In order to control the element size gradation and to implement the spatial localization, an octree is built around the surface to be discretized. The octree is a hierarchic data structure, at the top of which is the root octant represented by a cube surrounding the entire surface. This root octant is then recursively divided into eight octants until all terminal (not further divided) octants are at the desired level in the octree hierarchy (Fig. 20). Thus each octant, except the root, has just one parent and each non-terminal octant has exactly eight children. This parentage serves for the octree traversal in the vertical direction, from the root to the terminal octants (top-down) and vice versa (bottom-up). The desired level in the octree hierarchy is dictated by the prescribed element spacing and can be calculated as
The octree also stores the nodes introduced during the actual mesh generation. Generally, each new node is registered into the octree in order to enable its fast localization during subsequent mesh generation phases. The node registration consists in locating a terminal octant that contains the node and storing the node in that octant. The other mesh entities (edges and triangles) are not stored in the octree because they can be traced up from the nodes, using the mesh topology, and because their storage in the octree would considerably increase memory requirements.
The use of the octree data structure for the mesh density control suffers from some drawbacks. Firstly, from the geometrical point of view, the octree has a strictly orthogonal structure, usually aligned with the Cartesian coordinate system. This does not make the octree ideal for the description of a mesh density distribution that is not aligned with the Cartesian system. Also, the capability of the octree to capture a general (typically a polar or spherical) symmetry of the desired mesh density distribution is considerably reduced (see Fig. 22). Another deficiency of the octree resides in its global character. The element size on two independent parts of the model (possibly of the same surface) can be extracted from the same octant resulting virtually in the same or very similar mesh density. This phenomenon is further amplified by the enforcement of the one-level difference rule that decreases the maximal allowable gradient of the element spacing and increases therefore the distance of two locations which influence each other (in terms of the element size). This can be demonstrated by an example of a double bended curve in Figure 23 with an undesirable octree refinement (shaded octants) along flat parts of the curve induced by the one-level difference enforcement.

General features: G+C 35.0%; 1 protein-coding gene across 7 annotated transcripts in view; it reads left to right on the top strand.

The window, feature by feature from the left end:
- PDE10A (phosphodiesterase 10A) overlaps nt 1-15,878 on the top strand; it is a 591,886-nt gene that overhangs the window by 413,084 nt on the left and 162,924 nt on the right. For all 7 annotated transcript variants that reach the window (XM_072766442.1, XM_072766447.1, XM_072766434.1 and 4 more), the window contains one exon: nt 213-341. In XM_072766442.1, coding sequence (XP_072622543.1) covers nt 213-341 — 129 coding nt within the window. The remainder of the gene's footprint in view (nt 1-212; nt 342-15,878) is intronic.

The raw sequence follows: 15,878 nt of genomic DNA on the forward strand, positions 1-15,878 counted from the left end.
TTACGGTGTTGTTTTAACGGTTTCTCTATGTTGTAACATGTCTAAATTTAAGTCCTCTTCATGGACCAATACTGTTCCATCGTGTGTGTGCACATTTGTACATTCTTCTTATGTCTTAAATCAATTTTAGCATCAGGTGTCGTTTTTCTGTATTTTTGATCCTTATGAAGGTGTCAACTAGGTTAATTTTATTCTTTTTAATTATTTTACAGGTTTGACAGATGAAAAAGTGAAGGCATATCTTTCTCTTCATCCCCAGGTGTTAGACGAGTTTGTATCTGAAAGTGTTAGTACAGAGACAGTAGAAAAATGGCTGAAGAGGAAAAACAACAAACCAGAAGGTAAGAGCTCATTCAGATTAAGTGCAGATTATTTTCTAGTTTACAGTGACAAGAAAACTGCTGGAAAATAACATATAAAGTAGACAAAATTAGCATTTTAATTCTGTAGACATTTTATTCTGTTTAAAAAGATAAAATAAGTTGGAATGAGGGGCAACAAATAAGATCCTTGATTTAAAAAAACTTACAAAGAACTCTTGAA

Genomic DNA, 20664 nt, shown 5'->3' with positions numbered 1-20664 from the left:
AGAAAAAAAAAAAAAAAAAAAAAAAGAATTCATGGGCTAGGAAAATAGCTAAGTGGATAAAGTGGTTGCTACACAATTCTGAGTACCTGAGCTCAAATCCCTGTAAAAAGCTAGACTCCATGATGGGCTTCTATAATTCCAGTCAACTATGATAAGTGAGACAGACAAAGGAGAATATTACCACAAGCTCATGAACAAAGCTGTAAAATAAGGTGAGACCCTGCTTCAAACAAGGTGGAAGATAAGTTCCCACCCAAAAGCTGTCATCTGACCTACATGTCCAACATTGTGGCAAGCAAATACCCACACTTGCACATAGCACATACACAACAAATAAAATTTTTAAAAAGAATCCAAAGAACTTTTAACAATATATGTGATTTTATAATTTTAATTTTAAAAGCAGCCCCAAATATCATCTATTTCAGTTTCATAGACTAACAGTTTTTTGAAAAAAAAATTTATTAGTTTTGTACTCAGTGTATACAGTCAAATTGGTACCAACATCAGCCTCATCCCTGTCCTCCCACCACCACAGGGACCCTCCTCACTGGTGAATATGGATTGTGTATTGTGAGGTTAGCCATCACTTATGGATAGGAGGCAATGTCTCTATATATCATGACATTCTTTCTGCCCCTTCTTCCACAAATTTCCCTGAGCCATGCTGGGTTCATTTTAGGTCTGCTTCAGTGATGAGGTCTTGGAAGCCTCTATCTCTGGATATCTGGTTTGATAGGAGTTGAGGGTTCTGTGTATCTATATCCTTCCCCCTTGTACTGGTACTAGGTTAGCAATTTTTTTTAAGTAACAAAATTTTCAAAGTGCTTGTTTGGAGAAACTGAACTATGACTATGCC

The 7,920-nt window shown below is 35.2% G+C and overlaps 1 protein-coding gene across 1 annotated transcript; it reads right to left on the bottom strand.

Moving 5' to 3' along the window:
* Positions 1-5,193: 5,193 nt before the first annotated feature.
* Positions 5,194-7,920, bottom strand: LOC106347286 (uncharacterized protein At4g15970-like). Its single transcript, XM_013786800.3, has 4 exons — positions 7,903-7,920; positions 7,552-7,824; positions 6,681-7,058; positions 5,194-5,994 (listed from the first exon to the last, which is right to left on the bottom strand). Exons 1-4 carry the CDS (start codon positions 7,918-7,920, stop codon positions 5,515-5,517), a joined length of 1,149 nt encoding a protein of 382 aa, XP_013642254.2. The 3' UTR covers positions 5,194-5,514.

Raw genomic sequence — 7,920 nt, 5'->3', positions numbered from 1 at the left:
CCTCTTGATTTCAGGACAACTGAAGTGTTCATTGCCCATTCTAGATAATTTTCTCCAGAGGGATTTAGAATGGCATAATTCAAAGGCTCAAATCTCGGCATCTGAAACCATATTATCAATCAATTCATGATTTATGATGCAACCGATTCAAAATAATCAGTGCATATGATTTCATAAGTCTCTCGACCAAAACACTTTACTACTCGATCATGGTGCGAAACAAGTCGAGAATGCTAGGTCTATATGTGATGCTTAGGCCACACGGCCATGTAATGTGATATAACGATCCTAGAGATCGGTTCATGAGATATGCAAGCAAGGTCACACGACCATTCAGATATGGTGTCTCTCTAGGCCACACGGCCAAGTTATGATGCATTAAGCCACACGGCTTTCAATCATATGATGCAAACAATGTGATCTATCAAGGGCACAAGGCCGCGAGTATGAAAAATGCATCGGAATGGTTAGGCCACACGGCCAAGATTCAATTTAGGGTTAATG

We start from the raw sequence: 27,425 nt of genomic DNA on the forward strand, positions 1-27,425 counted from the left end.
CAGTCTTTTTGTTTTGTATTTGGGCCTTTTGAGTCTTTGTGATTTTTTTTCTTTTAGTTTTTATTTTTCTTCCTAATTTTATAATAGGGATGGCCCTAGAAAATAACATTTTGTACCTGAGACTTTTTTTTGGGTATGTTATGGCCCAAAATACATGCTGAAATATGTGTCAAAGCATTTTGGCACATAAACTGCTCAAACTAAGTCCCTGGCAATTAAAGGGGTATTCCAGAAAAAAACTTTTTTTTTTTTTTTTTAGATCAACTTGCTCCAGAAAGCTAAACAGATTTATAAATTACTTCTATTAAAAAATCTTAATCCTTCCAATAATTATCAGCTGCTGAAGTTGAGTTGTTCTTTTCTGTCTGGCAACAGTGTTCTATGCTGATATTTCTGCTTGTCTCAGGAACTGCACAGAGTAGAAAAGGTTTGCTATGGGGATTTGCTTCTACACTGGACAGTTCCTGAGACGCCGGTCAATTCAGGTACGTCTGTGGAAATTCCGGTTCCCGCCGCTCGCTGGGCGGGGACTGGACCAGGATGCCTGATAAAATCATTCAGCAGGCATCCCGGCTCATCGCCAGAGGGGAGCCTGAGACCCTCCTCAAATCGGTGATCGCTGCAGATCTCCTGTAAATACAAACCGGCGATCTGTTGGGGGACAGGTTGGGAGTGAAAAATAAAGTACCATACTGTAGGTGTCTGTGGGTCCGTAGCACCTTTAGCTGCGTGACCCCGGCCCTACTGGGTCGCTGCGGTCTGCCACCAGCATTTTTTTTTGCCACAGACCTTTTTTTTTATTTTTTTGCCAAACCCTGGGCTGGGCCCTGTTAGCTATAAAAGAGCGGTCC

The actual octree building consists of two parts. In the first one, the maximum element size prescribed by the local specification is propagated from the surface to its boundary. Then the extent (bounding box) of the surface under consideration is determined and the octree is initialized by creation of the root octant enclosing the whole surface. In the second phase, the octree is refined with respect to the desired element size by introducing points into the octree. For each point, the terminal octant which comprises that point is located using the top-down traversal starting at the root octant. If this terminal octant is placed at a level lower than the desired one, the octant is refined by one level, preserving simultaneously the consistency of the octree. This process is then repeated, starting the top-down traversal at the octant located for the last time, until the terminal octant is at the desired level in the octree hierarchy. If the point is too close to the boundary of the terminal octant at the final level, the relevant neighbours of that octant are also refined to the desirable level (if necessary), which ensures a smooth distribution of the element spacing around that point. The points used to build the octree are gathered from the quadtree in the parametric space of the surface. The depth of the quadtree is driven by the size of the quadrants in the real space with respect to the element size specification (based on the desired element spacing and/or the radius of the curvature of the surface).